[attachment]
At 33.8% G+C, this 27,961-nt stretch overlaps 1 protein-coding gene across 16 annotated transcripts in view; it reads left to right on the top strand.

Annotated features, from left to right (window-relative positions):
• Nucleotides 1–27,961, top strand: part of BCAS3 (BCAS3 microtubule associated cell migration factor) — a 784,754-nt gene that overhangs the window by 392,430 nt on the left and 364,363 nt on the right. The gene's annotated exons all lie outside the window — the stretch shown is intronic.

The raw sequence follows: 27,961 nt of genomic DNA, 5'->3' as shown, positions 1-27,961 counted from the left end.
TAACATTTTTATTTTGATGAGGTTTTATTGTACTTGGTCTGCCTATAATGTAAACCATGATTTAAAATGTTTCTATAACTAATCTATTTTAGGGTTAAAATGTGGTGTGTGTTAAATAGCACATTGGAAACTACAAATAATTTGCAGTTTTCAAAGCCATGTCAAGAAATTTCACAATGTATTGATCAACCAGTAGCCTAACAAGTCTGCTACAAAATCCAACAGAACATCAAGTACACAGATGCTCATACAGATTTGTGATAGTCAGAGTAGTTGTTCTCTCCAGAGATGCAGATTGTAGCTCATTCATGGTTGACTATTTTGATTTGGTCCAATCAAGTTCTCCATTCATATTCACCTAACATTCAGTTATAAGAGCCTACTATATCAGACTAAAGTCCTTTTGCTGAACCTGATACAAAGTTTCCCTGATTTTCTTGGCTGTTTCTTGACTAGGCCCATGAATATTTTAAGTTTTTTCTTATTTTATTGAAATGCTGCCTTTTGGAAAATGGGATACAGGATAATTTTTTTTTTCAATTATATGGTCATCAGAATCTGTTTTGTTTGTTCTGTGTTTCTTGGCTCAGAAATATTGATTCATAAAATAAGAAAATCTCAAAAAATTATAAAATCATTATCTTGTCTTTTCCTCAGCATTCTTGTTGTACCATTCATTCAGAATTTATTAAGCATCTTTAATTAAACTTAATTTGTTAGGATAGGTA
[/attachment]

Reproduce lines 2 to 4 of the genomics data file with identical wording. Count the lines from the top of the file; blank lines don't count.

Annotated features, from left to right (window-relative positions):
• Nucleotides 1–27,961, top strand: part of BCAS3 (BCAS3 microtubule associated cell migration factor) — a 784,754-nt gene that overhangs the window by 392,430 nt on the left and 364,363 nt on the right. The gene's annotated exons all lie outside the window — the stretch shown is intronic.

The raw sequence follows: 27,961 nt of genomic DNA, 5'->3' as shown, positions 1-27,961 counted from the left end.